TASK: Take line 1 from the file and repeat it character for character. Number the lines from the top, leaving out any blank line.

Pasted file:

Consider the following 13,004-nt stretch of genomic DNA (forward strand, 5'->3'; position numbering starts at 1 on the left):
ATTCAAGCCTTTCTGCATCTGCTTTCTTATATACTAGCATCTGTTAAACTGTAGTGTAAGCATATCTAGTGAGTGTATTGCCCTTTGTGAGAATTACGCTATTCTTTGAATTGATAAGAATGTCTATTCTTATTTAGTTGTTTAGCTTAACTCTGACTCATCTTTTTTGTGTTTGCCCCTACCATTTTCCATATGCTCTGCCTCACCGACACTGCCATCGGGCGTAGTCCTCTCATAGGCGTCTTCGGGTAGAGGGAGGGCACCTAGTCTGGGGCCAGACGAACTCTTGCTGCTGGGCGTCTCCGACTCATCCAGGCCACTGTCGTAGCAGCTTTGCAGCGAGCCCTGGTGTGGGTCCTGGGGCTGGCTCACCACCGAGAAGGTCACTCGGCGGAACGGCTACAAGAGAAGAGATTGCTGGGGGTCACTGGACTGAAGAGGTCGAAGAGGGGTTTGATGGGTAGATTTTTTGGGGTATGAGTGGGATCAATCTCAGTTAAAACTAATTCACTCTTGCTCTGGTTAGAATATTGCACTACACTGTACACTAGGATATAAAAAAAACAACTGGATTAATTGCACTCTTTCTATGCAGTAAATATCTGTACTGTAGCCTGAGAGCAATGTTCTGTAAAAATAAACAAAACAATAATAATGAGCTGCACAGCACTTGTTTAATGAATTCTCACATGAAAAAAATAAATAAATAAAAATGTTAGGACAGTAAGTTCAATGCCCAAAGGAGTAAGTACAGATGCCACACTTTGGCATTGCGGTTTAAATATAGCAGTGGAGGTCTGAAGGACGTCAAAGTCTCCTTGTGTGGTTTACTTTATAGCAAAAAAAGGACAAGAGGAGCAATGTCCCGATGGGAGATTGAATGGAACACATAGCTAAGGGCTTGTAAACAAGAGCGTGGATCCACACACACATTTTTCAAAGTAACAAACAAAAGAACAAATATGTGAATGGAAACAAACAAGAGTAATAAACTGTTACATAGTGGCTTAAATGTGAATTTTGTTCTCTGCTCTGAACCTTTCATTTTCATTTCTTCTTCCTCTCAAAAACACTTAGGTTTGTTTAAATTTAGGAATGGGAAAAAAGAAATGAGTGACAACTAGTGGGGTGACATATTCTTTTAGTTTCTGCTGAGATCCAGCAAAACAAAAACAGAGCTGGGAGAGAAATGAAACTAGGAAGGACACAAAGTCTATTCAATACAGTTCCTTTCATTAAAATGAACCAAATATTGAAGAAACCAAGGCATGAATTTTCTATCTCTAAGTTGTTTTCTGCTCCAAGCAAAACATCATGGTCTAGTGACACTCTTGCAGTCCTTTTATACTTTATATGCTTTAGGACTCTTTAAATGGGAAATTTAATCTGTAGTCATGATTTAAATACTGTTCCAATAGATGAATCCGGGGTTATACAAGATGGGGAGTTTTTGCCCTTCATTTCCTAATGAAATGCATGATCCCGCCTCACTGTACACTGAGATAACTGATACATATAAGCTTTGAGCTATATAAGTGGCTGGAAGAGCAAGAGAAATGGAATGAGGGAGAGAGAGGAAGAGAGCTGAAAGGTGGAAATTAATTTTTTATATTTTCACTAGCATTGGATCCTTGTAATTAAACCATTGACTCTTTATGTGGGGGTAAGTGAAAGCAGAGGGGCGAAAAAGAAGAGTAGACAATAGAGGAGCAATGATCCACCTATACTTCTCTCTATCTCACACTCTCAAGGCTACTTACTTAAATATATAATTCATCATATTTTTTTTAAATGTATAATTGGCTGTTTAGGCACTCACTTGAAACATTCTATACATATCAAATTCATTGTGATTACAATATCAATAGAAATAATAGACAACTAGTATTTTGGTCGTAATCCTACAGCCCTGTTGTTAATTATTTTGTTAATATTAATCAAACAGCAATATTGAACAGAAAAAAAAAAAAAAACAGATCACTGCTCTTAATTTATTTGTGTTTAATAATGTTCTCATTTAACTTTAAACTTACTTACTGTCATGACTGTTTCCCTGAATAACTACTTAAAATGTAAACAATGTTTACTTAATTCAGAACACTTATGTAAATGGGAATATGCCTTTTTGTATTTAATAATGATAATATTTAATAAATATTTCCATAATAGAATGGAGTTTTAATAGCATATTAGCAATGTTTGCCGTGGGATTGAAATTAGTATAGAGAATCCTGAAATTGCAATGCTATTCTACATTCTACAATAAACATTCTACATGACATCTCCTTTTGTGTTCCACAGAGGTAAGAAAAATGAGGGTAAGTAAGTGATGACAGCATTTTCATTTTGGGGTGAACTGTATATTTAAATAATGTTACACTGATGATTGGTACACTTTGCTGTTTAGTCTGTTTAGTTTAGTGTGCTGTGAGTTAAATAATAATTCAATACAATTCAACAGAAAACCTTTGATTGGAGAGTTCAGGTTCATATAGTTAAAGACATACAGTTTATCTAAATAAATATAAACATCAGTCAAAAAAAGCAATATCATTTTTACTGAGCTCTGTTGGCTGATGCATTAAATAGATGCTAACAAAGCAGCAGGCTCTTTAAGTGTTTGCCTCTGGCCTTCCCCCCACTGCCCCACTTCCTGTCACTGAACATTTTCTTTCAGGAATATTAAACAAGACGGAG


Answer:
Consider the following 13,004-nt stretch of genomic DNA (forward strand, 5'->3'; position numbering starts at 1 on the left):